Asking The Wrong Questions

Katie Young
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Wednesday - May 21, 2008

After you have been dating one person for a while, people may ask, “When are you getting married?”

And then after you actually do tie the knot, the next round of questioning begins: “So when are you going to have a baby?”

Here’s why this line of questioning should stop: Both are extremely personal and might have complicated answers the person might not want to share.

Perhaps the guy is commitment-phobic and marriage is a sore spot for his lady love who desperately wants to settle down and get hitched. Or maybe the couple wants to get married but money or family is standing in the way.

Asking such a personal and direct question such as, “When are you getting married?” puts both people on the spot in a very awkward way.

If the man answers with an uncomfortable laugh, “Not anytime soon!” This could easily spark a fight between the couple when they are out of earshot. “What did that mean?” his girlfriend might ask.

It might not have meant anything at all. The guy could have just been trying to exit the situation as quickly as possible and didn’t know what else to say.

“I will never, never again ask a woman when she and her husband are going to have kids,” my friend Tiff told me the other day.

Tiff was at a get-together and she asked the wife of a friend when the two were planning to start a family. The woman hesitated a little and then answered, “Oh ... we’re trying.”

Not thinking, Tiff asked even more questions. “How long have you been trying?” “What doctor do you go to?”

Finally, the woman started crying and this is when Tiff realized she had gone too far. It turns out this woman and her husband had been trying to conceive for eight months and were not having very good luck. She was on medication and they finally did conceive two months ago, but she recently miscarried.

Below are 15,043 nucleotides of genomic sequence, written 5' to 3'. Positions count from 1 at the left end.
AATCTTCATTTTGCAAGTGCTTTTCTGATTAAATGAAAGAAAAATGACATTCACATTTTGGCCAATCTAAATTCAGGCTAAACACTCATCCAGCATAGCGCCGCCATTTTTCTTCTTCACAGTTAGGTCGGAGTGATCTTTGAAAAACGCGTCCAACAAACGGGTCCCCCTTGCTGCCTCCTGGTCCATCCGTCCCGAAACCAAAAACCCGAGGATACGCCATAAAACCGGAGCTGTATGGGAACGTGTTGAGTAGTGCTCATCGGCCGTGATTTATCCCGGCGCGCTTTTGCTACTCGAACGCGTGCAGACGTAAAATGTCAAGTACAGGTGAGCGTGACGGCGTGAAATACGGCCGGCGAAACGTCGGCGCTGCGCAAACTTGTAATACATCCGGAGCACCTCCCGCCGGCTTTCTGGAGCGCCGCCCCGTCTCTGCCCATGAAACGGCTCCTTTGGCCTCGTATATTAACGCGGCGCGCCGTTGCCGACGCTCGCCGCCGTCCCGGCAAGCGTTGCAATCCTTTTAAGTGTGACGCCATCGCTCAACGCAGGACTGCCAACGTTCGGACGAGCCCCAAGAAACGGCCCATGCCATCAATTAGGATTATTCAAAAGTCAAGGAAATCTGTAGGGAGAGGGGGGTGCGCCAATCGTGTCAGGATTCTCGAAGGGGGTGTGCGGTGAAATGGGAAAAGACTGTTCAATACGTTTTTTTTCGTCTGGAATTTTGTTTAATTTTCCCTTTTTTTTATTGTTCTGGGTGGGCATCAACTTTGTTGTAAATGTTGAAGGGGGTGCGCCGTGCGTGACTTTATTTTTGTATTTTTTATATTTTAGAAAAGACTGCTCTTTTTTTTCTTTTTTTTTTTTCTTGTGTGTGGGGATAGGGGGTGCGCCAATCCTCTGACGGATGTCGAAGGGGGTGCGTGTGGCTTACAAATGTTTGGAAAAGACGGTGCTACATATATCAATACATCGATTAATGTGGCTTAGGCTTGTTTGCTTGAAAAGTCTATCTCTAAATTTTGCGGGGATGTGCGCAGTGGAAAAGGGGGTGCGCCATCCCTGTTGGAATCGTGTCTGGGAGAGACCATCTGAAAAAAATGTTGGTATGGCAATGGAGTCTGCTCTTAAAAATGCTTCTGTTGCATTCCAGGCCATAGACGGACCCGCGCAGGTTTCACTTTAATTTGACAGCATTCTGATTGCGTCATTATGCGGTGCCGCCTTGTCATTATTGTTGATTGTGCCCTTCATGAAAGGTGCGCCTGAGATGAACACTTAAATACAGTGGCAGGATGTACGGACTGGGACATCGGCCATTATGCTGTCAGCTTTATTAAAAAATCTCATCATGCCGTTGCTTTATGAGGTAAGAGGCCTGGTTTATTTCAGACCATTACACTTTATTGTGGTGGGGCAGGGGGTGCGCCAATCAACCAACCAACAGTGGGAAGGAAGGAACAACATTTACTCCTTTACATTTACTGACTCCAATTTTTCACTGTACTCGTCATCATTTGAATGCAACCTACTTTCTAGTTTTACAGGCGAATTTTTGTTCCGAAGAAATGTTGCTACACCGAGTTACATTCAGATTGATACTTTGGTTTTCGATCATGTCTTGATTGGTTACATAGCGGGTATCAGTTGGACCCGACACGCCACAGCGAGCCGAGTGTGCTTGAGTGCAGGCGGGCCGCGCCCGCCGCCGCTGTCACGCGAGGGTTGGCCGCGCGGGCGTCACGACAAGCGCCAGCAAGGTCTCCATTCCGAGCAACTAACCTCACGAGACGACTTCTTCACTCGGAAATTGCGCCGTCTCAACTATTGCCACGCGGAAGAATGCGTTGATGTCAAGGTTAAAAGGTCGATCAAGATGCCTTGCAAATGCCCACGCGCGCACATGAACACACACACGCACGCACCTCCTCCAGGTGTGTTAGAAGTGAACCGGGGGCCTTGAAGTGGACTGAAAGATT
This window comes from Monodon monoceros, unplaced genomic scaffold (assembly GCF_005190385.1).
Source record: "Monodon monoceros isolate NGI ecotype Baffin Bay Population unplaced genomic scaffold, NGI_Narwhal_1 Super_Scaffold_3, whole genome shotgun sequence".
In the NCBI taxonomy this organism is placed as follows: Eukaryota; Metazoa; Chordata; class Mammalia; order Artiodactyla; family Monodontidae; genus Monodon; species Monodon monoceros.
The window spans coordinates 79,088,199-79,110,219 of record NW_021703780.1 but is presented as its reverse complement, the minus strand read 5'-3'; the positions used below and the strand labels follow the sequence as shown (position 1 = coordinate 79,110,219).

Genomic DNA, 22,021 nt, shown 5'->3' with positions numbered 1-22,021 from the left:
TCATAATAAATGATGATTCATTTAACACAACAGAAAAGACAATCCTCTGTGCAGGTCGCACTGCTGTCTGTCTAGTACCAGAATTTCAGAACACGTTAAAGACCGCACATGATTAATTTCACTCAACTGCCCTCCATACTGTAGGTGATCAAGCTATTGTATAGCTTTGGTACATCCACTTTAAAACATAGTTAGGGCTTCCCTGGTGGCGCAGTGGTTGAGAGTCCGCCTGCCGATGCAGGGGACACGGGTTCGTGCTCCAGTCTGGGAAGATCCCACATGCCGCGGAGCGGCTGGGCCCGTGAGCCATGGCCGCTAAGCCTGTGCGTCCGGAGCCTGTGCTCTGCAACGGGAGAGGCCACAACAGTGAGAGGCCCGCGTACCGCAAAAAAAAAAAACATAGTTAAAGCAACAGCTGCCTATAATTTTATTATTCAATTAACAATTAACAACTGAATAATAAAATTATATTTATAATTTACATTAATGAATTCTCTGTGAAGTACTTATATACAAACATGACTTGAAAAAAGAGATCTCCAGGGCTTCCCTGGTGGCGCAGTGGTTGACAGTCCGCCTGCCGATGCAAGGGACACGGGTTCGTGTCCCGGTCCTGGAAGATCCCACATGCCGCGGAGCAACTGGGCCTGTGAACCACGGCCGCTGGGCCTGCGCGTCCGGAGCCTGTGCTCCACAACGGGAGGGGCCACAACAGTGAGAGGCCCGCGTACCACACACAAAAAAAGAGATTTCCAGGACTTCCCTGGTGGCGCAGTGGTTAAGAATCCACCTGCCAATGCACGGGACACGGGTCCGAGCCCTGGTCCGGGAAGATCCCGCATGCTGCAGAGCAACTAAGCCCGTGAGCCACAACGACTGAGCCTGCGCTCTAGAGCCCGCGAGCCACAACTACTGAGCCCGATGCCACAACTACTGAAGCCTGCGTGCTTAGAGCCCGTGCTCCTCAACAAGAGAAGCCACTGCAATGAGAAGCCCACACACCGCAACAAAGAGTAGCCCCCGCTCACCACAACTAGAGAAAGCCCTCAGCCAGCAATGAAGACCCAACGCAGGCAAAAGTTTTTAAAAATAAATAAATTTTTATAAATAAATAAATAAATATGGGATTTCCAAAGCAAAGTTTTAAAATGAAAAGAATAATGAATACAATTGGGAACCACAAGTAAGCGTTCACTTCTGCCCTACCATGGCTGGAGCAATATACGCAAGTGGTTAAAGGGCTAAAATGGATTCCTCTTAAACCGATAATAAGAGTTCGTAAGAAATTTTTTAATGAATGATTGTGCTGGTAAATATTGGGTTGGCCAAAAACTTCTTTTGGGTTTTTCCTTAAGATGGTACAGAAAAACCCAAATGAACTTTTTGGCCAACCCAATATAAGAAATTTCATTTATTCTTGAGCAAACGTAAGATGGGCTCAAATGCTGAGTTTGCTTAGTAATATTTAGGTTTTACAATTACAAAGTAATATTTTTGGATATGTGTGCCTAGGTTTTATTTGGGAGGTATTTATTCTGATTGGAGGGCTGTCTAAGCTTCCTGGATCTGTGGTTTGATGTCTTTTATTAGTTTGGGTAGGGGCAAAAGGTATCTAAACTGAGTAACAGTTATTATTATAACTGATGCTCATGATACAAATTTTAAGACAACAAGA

Tiff felt so awful. She had been innocently trying to carry on a conversation with this woman she didn’t know all that well and, meanwhile, the woman was just hurting so much inside - cringing at every question Tiff asked.

According to the Web site, one in every six couples of childbearing age has a problem conceiving. Tiff didn’t realize so many women had a hard time getting pregnant because everyone she knew got pregnant right away.

(Note: According to the website, 80 percent of all infertile couples can be helped to achieve pregnancy with proper medical treatment. Most physicians advise you not to be concerned unless you have been trying to conceive for at least one year. If the female partner is over 30 years old, has a history of pelvic inflammatory disease, painful periods, recurrent miscarriage or irregular periods then it might be prudent to seek help sooner. Waiting only six months before having an initial consultation for women 35 years and older is often recommended since, if a problem is found, there is less time for correction. If the male partner has a known or suspected low sperm count, then it also would be prudent to seek help sooner than waiting a year.)

So now that Tiff had made this poor woman cry, she felt just awful. At this point, the woman just spilled her guts about every trial and tribulation she and her husband had endured trying to conceive. But Tiff knew the woman didn’t really want to tell her. Tiff had practically forced her to talk with all those questions.

So I strongly advise you to think before you ask a loaded question of someone you might not know too well. I’ve certainly been guilty of asking those very same things in the name of carrying on an interesting conversation.

But for the people who are being asked, the answers can carry with them a whole bunch of unpleasant emotions they don’t want to share with the world.

It might be best to keep things simple. Instead of asking, “Are you thinking about having kids yet?” you could just inquire, “What have you been up to lately?” You’ll be a lot less likely to receive a response that includes crying.

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